When someone at this stage sees a doctor who is not versed in how to recognize adrenal fatigue, they receive a prescription for an anti-depressant. You would not believe how many AWS consults and patients I have seen in this situation. They come to me with brain fog due to the anti-depressant, fatigue, dizziness, waking up all night, and with a cortisol level in the basement. Luckily this is easy to treat, and I’ll discuss how later in this article. Follow the link for more in-depth discussions about adrenal fatigue symptoms.
What does cortisol affect?
Cortisol influences, regulates, and/or modulates many of the changes that occur in the body in response to stress. These include things like blood pressure and blood sugar levels. Fat, protein and carbohydrate metabolism is physiologically regulated so that the body can maintain adequate blood glucose levels. As mentioned previously, cortisol has firm control over immune responses. It has anti-inflammatory activity. It also activates and alerts our entire nervous system due to being coupled with an adrenaline (epinephrine) release. In addition, it regulates heart and blood vessel tone and contraction/relaxation responses. It has a role in energy, sleep, mood, anxiety levels and more!
What exactly does cortisol do?
Cortisol helps us deal with stress. How? It shuts down “unnecessary functions,” like reproduction and the immune system, to allow the body to direct its energy towards dealing with the presented stressor. These functions are supposed to be short-lived, just long enough to deal with the stress. However, our modern lives are full of stress, and when stress is chronic, this becomes a problem.
So, what happens during times of stress? Cortisol stimulates new glucose production (gluconeogenesis) in the liver, using amino acids, and other compounds. Cortisol is also involved in the breakdown of glycogen stored in the liver and muscle cells (glycogenosis). It inhibits insulin from shunting glucose into cells by decreasing the translocation of glucose transporters. If you’re an athlete, this is not how you maximize glucose and insulin use. If this occurs, we then have a lot of glucose just “floating around.” This is a wonderful thing if you are escaping a grizzly bear. It’s not so great if you feel stress about your finances.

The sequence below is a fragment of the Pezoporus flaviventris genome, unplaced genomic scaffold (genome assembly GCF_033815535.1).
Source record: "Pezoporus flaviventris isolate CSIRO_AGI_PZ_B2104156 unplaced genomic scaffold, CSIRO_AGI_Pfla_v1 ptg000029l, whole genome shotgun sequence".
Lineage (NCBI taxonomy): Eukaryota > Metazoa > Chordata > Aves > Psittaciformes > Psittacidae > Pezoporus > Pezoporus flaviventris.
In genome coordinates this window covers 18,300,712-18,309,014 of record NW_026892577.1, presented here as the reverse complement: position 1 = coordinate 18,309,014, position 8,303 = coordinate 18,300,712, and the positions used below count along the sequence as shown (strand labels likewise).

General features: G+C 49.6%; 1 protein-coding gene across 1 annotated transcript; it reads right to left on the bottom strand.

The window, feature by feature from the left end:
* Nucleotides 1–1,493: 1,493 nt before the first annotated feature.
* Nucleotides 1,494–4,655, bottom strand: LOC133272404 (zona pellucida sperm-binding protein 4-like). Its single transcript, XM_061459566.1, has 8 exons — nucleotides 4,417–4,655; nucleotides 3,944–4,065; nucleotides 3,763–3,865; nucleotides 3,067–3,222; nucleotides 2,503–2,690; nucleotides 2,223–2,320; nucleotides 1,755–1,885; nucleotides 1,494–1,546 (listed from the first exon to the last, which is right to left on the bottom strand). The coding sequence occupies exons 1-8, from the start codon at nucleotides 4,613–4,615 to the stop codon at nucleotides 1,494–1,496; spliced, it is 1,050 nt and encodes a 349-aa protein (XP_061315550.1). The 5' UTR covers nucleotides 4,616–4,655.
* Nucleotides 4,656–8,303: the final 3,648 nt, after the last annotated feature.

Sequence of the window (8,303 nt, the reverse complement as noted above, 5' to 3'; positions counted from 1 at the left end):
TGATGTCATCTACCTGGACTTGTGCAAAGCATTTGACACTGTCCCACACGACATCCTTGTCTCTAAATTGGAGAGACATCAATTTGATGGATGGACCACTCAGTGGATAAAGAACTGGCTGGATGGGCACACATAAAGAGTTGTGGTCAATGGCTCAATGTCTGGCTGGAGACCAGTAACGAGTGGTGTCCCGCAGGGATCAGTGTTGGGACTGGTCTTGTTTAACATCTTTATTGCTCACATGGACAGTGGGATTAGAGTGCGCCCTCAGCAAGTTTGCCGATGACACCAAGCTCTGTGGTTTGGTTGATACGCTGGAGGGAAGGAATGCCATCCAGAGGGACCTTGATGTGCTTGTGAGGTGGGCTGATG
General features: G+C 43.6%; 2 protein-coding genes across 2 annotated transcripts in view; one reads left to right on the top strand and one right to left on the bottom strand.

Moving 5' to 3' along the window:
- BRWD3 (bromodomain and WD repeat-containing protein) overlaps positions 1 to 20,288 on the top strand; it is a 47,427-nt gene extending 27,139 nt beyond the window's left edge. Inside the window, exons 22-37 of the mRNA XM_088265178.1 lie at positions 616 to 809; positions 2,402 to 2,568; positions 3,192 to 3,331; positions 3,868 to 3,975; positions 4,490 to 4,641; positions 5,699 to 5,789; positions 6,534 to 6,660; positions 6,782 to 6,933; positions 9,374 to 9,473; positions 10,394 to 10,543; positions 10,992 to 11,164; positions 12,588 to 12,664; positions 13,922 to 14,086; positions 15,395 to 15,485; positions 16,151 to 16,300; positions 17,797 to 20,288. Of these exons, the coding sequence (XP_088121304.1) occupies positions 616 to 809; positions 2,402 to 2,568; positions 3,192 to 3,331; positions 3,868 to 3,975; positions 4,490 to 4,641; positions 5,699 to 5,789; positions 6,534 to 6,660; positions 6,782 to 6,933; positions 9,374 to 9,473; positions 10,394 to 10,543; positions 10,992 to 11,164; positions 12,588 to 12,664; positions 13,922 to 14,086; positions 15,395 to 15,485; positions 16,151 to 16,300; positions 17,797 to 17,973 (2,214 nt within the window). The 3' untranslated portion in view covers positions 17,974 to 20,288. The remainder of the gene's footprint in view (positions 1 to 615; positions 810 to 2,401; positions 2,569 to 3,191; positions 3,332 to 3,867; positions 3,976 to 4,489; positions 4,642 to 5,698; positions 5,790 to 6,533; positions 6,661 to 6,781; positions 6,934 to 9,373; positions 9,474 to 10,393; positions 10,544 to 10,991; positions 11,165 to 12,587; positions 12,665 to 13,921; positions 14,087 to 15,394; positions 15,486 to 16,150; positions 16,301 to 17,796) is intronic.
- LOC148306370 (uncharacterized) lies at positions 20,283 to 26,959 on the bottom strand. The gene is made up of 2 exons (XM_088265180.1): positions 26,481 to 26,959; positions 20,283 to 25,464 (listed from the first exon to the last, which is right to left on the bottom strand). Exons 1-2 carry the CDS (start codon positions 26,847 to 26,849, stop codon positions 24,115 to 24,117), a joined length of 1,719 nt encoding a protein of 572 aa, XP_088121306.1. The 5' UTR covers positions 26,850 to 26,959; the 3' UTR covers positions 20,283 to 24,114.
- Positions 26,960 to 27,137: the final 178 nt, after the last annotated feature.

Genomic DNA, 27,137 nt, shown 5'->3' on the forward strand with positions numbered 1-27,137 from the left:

Cortisol partially shuts down the immune system when levels are high. It interferes with T-cell (a type of white cell) production and function, making your body more susceptible to pathogens like viruses, bacteria, and fungi. Ever notice how people who are constantly under stress are also always getting sick? This is the reason.
Cortisol also affects your muscles and bones. Cortisol is “catabolic.” It inhibits the uptake of amino acids into muscle cells, making it pretty much impossible to fuel muscle cells. It also inhibits bone formation and decreases intestinal calcium absorption. When cortisol is high, there’s no bone growth and no muscle growth unless exogenous steroids are in use. Period.
“Traditional Medical” Reasons for high cortisol:
A high-level blood cortisol can mean Cushing’s syndrome, a disorder that results from overactive adrenal glands, or an adrenal gland tumor. Rarely some types of cancer will elevate cortisol levels and so can long-term use of high dose synthetic corticosteroids. A high blood cortisol level can result from severe liver or kidney disease and hyperthyroidism.
Even things like obesity and depression can cause it. Bodily stress such as recent surgery, illness, injury, or whole-body infection (sepsis) can cause high cortisol levels.
What happens to our body when it’s under stress?
First, we see hyper-secretion of the flight-or-fight hormones cortisol and epinephrine (adrenaline). Next, we see hypersecretion of DHEA. DHEA is a weak androgenic hormone that both sexes produce in large amounts. DHEA, together with testosterone and estrogen, are made from pregnenolone which is elevated in the early stages of what we call “adrenal stress.” Next, we will see subtle changes in what we call the mineralocorticoids.
Mineralocorticoids, such as the most well-known one called aldosterone, modulate the balance of minerals in the cell, most notably sodium and potassium. It thereby regulates our blood pressure and the fluid in our bodies. Stress increases the release of aldosterone, causing sodium retention (leading to water retention and possibly high blood pressure). It also leads to the loss of potassium and magnesium in the early stages of adrenal fatigue.
Magnesium is involved in 300+ enzymatic reactions in the body. When the body lacks magnesium, you can suffer from cramps to cardiac arrhythmias.
Finally, in later AF stages, we see cortisol and DHEA go down. Accordingly, this is when fatigue, sleep disturbances and just plain feeling lousy makes the diagnosis obvious for those who are familiar with the syndrome.
A more detailed list of the ravages/the dangers of high cortisol:
Impaired cognitive performance/ Dampened thyroid function/ Blood sugar imbalances, such as hyperglycemia/ Decreased bone density/ Sleep disruption/ Decreased muscle mass/ Elevated blood pressure/ Lowered immune function/ Slow wound healing/ Increased abdominal fat.